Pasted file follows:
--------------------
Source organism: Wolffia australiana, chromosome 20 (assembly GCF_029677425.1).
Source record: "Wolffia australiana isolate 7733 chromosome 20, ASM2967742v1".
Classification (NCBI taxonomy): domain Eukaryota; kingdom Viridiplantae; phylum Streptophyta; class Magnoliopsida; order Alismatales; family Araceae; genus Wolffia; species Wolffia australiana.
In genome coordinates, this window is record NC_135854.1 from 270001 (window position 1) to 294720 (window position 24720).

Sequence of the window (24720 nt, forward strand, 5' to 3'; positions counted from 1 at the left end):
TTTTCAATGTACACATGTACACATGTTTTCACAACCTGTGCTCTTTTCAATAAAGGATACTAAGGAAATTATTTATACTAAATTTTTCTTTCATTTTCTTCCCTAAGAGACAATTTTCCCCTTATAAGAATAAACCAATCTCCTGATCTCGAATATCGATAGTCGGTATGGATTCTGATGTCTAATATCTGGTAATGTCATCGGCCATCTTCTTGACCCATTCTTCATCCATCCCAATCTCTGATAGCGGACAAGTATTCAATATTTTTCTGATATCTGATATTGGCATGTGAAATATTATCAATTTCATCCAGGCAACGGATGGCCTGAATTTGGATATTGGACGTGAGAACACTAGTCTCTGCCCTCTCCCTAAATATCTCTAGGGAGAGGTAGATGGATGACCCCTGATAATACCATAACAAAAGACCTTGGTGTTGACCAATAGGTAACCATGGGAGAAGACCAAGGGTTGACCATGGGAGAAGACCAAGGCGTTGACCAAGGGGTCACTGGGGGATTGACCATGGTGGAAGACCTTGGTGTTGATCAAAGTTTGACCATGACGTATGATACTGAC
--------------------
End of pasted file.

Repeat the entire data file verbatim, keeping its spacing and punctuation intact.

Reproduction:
Source organism: Wolffia australiana, chromosome 20 (assembly GCF_029677425.1).
Source record: "Wolffia australiana isolate 7733 chromosome 20, ASM2967742v1".
Classification (NCBI taxonomy): domain Eukaryota; kingdom Viridiplantae; phylum Streptophyta; class Magnoliopsida; order Alismatales; family Araceae; genus Wolffia; species Wolffia australiana.
In genome coordinates, this window is record NC_135854.1 from 270001 (window position 1) to 294720 (window position 24720).

Sequence of the window (24720 nt, forward strand, 5' to 3'; positions counted from 1 at the left end):
TTTTCAATGTACACATGTACACATGTTTTCACAACCTGTGCTCTTTTCAATAAAGGATACTAAGGAAATTATTTATACTAAATTTTTCTTTCATTTTCTTCCCTAAGAGACAATTTTCCCCTTATAAGAATAAACCAATCTCCTGATCTCGAATATCGATAGTCGGTATGGATTCTGATGTCTAATATCTGGTAATGTCATCGGCCATCTTCTTGACCCATTCTTCATCCATCCCAATCTCTGATAGCGGACAAGTATTCAATATTTTTCTGATATCTGATATTGGCATGTGAAATATTATCAATTTCATCCAGGCAACGGATGGCCTGAATTTGGATATTGGACGTGAGAACACTAGTCTCTGCCCTCTCCCTAAATATCTCTAGGGAGAGGTAGATGGATGACCCCTGATAATACCATAACAAAAGACCTTGGTGTTGACCAATAGGTAACCATGGGAGAAGACCAAGGGTTGACCATGGGAGAAGACCAAGGCGTTGACCAAGGGGTCACTGGGGGATTGACCATGGTGGAAGACCTTGGTGTTGATCAAAGTTTGACCATGACGTATGATACTGAC